Mr. Lovett continued his efforts to establish communications with Ms. Harlan. He called her residence but she would not return his calls. It reached the point where he would call and when his voice was apparently recognized, the party would "hang up." Mr. Lovett did not know Ms. Blackburn nor did he know two of the horses belonged to her, so she was never called. Ms. Blackburn testified she made her arrangements with Ms. Harlan and not Mr. Lovett to put her horses on Mr. Lovett's property. The record also shows that, although Ms. Blackburn fed her horses regularly, by December, 1992, the horses belonging to Ms. Harlan had become so poor and emaciated "you could count their ribs."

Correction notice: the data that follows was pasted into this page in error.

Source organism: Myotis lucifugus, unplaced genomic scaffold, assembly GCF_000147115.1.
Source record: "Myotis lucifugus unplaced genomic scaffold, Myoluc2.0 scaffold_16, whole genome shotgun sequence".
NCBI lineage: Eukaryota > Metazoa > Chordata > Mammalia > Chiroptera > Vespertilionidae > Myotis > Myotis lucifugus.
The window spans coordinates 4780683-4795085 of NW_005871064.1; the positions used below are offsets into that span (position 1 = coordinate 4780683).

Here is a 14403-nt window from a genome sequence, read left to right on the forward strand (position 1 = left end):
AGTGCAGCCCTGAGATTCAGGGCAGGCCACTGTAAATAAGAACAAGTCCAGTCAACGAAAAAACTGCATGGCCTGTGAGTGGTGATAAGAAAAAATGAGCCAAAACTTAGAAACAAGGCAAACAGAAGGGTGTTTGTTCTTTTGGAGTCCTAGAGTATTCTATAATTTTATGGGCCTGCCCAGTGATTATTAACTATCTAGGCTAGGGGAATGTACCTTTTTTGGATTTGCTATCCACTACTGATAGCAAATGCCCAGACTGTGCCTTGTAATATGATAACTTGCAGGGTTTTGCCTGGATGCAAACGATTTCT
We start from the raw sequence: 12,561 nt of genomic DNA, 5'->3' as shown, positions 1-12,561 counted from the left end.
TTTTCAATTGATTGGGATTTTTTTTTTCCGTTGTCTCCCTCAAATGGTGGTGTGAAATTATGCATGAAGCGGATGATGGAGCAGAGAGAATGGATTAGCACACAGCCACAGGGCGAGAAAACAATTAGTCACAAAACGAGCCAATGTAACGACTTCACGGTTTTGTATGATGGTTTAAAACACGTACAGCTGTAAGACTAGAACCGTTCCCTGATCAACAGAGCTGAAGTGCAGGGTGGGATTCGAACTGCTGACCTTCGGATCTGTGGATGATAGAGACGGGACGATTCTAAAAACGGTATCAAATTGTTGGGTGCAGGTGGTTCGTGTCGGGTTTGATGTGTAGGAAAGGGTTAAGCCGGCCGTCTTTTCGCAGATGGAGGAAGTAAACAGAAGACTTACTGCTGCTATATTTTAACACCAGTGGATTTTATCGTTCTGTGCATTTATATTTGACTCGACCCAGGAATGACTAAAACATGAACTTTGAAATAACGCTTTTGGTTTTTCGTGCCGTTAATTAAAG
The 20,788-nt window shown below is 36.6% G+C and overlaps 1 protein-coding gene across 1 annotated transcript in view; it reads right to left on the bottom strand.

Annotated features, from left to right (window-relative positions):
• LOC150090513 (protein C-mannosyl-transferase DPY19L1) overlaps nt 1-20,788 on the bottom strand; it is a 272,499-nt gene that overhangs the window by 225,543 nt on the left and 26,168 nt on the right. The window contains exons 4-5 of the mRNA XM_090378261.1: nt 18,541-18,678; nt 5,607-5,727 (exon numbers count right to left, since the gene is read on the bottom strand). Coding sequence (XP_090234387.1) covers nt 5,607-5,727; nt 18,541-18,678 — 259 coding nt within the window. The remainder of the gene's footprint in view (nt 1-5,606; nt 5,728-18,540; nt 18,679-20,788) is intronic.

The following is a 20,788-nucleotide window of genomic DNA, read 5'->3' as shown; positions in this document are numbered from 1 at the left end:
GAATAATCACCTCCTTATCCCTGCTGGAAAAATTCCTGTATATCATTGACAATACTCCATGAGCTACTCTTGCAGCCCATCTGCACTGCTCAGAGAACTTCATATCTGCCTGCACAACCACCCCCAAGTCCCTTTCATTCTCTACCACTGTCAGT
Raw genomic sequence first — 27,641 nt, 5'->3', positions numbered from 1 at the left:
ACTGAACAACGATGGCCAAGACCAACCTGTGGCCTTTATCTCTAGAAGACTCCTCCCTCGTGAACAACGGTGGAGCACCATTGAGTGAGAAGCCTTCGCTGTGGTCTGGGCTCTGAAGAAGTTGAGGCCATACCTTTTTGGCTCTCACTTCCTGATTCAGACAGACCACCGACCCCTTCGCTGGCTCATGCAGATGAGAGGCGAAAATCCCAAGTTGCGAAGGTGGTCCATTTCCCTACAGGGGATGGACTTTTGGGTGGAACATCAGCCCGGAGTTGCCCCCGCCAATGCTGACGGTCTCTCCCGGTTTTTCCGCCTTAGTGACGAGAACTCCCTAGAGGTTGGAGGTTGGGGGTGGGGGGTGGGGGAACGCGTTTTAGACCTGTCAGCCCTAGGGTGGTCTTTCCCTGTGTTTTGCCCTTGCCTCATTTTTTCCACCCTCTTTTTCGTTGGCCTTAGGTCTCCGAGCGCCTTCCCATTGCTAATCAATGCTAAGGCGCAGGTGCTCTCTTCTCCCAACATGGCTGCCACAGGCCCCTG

Mr. Lovett testified he was fearful he would be liable for damages which might be caused by the horses to other properties, both private and public. He was fearful they might injure some child or other person or they might get on the highway and be involved in an accident. He further contended he had concluded that, since Ms. Harlan would not return his calls and the horses had gotten in such poor condition, she had decided to abandon them, and he decided to send them to the stockyard for sale. He called Mr. Dennis Widener, who hauled livestock and told him he had some horses for sale and asked him to take them to the stockyard. Mr. Widener went to the premises and Mr. Lovett sold them to him for $ 1,200. Mr. Widener picked the horses up on December 2, 1992, and took them to the stockyard where he sold them for $ 1,750.